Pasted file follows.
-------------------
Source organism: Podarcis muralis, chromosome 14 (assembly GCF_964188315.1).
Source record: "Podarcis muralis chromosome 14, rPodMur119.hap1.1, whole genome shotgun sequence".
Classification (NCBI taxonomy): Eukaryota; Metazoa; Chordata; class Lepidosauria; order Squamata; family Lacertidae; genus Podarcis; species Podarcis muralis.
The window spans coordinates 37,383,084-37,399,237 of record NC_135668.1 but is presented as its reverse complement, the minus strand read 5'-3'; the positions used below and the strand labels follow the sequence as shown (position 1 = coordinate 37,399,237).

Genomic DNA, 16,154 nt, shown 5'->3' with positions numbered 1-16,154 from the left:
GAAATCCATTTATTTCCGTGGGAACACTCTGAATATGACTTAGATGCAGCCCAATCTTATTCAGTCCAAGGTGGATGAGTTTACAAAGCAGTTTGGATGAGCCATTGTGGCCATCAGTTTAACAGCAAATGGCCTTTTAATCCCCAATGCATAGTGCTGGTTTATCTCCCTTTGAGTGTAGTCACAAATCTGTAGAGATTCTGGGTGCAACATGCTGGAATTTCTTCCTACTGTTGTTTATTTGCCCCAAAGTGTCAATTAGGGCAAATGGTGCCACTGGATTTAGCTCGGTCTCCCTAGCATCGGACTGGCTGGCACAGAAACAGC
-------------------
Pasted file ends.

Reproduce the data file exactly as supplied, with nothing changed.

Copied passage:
Source organism: Podarcis muralis, chromosome 14 (assembly GCF_964188315.1).
Source record: "Podarcis muralis chromosome 14, rPodMur119.hap1.1, whole genome shotgun sequence".
Classification (NCBI taxonomy): Eukaryota; Metazoa; Chordata; class Lepidosauria; order Squamata; family Lacertidae; genus Podarcis; species Podarcis muralis.
The window spans coordinates 37,383,084-37,399,237 of record NC_135668.1 but is presented as its reverse complement, the minus strand read 5'-3'; the positions used below and the strand labels follow the sequence as shown (position 1 = coordinate 37,399,237).

Genomic DNA, 16,154 nt, shown 5'->3' with positions numbered 1-16,154 from the left:
GAAATCCATTTATTTCCGTGGGAACACTCTGAATATGACTTAGATGCAGCCCAATCTTATTCAGTCCAAGGTGGATGAGTTTACAAAGCAGTTTGGATGAGCCATTGTGGCCATCAGTTTAACAGCAAATGGCCTTTTAATCCCCAATGCATAGTGCTGGTTTATCTCCCTTTGAGTGTAGTCACAAATCTGTAGAGATTCTGGGTGCAACATGCTGGAATTTCTTCCTACTGTTGTTTATTTGCCCCAAAGTGTCAATTAGGGCAAATGGTGCCACTGGATTTAGCTCGGTCTCCCTAGCATCGGACTGGCTGGCACAGAAACAGC